We use statistics to answer difficult questions, often about the future. For example, If I do this, then that will happen. We use educated guesses like this, or hypotheses, to make better decisions. Hypothesis testing is the statistical process we use to test a hypothesis to see if the answer or results we get are significant or simply due to random chance. If the answer to a question or hypothesis we test is significant, then we can use that answer with confidence to help us make decisions about what to do and how it will affect the future.
Here are the basic steps to a hypothesis test:
- Set up the null & alternative hypothesis
- Decide the significance level you will use to reject or fail to reject the null hypothesis (i.e. 10%, 5%, 1%)
- Calculate your test statistic (z-statistic, t-statistic, etc.)
- Find the critical value or P-value
- Reject or fail to reject the null hypothesis and interpret the results
Let’s walk through the steps of hypothesis testing with an example.
Have you ever seen a bullfrog? The North American bullfrog is one of the most invasive amphibians in the world. Bullfrogs are not native to the western US, but the bullfrog population in the western US is booming. Why? Because a single adult female bullfrog can lay about 20,000 eggs and bullfrogs can eat just about anything including their own kind. Yes, they’re cannibals. Alligators, large water snakes, and snapping turtles prey on bullfrogs in their native habitat in the eastern US and help to regulate the bullfrog population, but bullfrogs have no real predators in the western US.
Let’s pretend we are scientists in Northern California studying ways we can control the bullfrog population. We’ve heard about other scientists who have had success controlling bullfrog populations by introducing Dragonfly nymphs that like to eat bullfrog tadpoles. We want to run an experiment to learn if Dragonfly nymphs could help us control the bullfrog population in Northern California.
We identify 30 similar ponds with bullfrog populations in Northern California. We know it takes 2-3 years before a tadpole transforms into a newly mature bullfrog of about 2.5 inches long that lives on the land rather than in the water. We randomly choose fifteen ponds and introduce Dragonfly nymphs in them. The remaining ponds will not have Dragonfly nymphs introduced in them and we will refer to them as the control group.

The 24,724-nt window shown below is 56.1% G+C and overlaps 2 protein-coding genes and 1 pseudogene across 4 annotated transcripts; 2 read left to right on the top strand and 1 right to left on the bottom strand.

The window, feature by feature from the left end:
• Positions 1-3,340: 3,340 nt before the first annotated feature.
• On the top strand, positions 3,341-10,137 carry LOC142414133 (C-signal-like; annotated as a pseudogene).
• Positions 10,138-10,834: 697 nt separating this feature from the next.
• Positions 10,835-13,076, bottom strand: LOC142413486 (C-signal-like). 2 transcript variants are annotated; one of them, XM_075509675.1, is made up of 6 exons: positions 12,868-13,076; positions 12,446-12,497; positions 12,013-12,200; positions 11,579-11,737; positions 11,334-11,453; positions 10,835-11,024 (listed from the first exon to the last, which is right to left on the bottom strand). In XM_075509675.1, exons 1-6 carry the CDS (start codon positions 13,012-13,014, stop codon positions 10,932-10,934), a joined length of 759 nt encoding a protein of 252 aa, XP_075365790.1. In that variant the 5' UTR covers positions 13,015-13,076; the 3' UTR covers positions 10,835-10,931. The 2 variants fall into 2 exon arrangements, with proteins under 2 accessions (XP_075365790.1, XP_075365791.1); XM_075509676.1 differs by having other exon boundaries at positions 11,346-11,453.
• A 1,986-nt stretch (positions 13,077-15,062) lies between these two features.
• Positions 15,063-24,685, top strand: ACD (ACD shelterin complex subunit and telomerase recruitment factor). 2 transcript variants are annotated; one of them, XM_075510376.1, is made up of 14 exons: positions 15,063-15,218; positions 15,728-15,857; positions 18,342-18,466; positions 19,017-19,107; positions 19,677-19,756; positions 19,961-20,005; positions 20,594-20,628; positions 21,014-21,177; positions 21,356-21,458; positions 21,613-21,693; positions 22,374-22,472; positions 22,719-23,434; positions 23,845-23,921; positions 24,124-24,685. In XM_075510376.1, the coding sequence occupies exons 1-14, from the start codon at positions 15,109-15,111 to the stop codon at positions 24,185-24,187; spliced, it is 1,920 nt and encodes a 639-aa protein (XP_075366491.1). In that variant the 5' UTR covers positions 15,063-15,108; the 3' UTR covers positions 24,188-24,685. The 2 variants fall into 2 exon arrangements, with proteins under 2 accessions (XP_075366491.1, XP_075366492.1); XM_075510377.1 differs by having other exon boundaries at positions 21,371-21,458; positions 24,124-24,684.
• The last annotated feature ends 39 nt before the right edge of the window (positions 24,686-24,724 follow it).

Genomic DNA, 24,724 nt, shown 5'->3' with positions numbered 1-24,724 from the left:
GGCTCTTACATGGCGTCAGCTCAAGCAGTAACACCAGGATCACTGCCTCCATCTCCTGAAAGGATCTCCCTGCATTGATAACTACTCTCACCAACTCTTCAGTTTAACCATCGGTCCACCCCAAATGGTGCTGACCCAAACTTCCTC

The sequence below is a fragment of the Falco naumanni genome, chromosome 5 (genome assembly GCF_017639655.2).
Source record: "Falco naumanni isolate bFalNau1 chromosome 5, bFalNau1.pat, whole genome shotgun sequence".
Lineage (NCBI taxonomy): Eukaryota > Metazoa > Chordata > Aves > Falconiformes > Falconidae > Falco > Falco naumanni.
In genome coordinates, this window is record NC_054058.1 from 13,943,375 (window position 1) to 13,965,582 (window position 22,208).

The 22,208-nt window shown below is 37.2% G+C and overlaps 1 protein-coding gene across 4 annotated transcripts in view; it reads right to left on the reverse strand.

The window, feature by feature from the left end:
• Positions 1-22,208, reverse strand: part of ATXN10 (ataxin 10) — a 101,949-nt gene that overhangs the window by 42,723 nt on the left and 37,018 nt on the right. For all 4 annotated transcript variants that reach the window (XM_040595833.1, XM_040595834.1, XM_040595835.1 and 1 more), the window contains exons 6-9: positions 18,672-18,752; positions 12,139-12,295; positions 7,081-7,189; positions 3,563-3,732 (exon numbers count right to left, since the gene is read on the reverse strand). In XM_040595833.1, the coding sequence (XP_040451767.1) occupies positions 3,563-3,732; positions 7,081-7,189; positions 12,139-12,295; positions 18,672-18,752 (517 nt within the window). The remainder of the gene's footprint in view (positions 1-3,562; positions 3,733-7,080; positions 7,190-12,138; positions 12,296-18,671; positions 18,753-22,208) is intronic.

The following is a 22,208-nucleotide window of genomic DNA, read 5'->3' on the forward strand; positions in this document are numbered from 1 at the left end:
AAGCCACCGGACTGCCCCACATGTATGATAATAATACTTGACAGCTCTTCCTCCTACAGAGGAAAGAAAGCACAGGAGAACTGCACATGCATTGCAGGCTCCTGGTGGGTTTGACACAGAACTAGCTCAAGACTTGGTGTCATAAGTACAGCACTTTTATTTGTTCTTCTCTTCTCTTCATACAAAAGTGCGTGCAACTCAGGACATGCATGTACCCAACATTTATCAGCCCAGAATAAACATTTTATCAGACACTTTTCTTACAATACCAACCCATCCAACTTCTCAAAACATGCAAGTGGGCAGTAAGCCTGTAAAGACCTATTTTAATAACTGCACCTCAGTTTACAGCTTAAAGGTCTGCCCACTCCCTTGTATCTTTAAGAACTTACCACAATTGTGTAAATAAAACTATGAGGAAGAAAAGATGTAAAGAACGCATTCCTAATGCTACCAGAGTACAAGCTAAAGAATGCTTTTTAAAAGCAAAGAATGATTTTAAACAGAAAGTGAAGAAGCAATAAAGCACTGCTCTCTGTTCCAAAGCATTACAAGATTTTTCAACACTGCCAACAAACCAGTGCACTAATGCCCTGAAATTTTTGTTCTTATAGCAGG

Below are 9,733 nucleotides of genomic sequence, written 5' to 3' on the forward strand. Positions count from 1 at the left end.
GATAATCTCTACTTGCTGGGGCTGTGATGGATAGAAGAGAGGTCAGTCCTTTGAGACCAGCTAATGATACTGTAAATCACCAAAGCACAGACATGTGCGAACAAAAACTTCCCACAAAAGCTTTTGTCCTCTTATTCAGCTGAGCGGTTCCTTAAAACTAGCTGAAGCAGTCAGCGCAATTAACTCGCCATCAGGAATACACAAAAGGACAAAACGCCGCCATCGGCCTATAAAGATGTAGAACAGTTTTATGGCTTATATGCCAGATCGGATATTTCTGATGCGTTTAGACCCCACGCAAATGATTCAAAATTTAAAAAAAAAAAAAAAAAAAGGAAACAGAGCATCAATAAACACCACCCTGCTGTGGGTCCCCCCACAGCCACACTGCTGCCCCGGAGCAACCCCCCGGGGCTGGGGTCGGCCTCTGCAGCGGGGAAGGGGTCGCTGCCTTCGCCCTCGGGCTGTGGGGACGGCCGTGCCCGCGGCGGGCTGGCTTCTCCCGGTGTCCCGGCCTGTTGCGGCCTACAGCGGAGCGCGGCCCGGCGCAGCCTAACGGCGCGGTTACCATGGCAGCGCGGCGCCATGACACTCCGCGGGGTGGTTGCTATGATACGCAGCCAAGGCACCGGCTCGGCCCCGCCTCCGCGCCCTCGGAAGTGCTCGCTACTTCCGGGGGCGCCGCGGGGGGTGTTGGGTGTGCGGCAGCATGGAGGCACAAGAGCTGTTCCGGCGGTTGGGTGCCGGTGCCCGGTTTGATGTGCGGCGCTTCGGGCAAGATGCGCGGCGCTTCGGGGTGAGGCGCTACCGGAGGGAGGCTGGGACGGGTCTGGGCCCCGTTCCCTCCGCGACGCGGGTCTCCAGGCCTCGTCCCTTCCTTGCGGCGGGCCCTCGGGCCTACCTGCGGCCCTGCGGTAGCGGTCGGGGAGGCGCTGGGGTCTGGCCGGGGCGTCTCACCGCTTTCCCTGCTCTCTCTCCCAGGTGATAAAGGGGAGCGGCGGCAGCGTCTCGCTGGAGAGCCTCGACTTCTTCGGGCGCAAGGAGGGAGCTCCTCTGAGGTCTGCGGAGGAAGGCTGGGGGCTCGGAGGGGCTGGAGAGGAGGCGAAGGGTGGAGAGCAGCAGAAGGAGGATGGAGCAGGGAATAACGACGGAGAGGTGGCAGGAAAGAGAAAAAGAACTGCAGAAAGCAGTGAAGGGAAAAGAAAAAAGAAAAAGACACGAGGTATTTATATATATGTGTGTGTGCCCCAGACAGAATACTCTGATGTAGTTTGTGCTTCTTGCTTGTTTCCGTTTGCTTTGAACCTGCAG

1. We set up the null and alternative hypothesis.2>
The null hypothesis is that introducing Dragonfly nymphs will have no effect on the number of newly mature bullfrogs in the pond (Ho: µD – µC = 0)
The alternative hypothesis is that introducing Dragonfly nymphs will decrease the number of newly mature bullfrogs in the pond (Ha: µD – µC < 0)
2. We decide to use a significance level of 5% (a=0.05) to reject or fail to reject the null hypothesis.
3. Three years later, we count the number of newly mature bullfrogs in each of the 30 ponds.
The mean number of newly mature bullfrogs from the 15 ponds without the introduction of Dragonfly nymphs was 64 with a standard deviation of 8. In the pond where we introduced Dragonfly nymphs, there were 40 newly mature bullfrogs with a standard deviation of 5. Is this lower number significant? That is, do we believe this lower number is the result of introducing Dragonfly nymphs? Or could it just be chance that the number was lower in this pond than the average number in the other ponds? To understand this, we first have to calculate a test statistic for a one-sided two sample t-test for means.
The first thing we do is calculate the t-test statistic with this formula:
Since we don’t know the population standard deviation for each group, we’ll use a t-test. And since we don’t know the true population mean of the number of newly mature bullfrogs in a pond, we’ll use the sampling distribution of means and the standard error to calculate our test statistic.
***calculate t-statistic = -9.85
4. We use the t-statistic to find our P-value.
The P-value helps us understand how significant the results of our test pond are. That is, if we conclude the Dragonfly nymphs significantly decrease the bullfrog population and then repeat this experiment, how likely it would be that we get results that lead us to the opposite conclusion? The p-value for the test statistic -9.85 (P(t) < -9.85) is less than 0.0001. You can get an estimate for this number using a t-table, but feel free to use a graphing calculator (or whatever technology your instructor allows) for an exact answer.
Since our p-value is less than 0.05, this tells us that the result we found in the pond we tested with Dragonfly nymphs was significant at the 0.05 level we determined earlier. Or another way to think about it is: If we counted frogs in 100 more ponds without adding Dragonfly nymphs we would find 0.0001 or less (not that you can have 0.0001 of a pond!) with a number of frogs as low or lower than the pond we tested. As a result, the lower number of frogs in the pond we tested is significant and likely the effect of the Dragonfly nymphs we added rather than just due to random chance.
5. We reject the null hypothesis.
Since our test ponds had a p-value of less than 0.05 and we needed a significance level of 5% or lower, we can reject the null hypothesis that says Dragonfly nymphs do not have an effect on the number of newly mature bullfrogs.
We can conclude that our test provides sufficient evidence that introducing Dragonfly nymphs can help lower the number of bullfrog eggs that survive and become newly mature bullfrogs.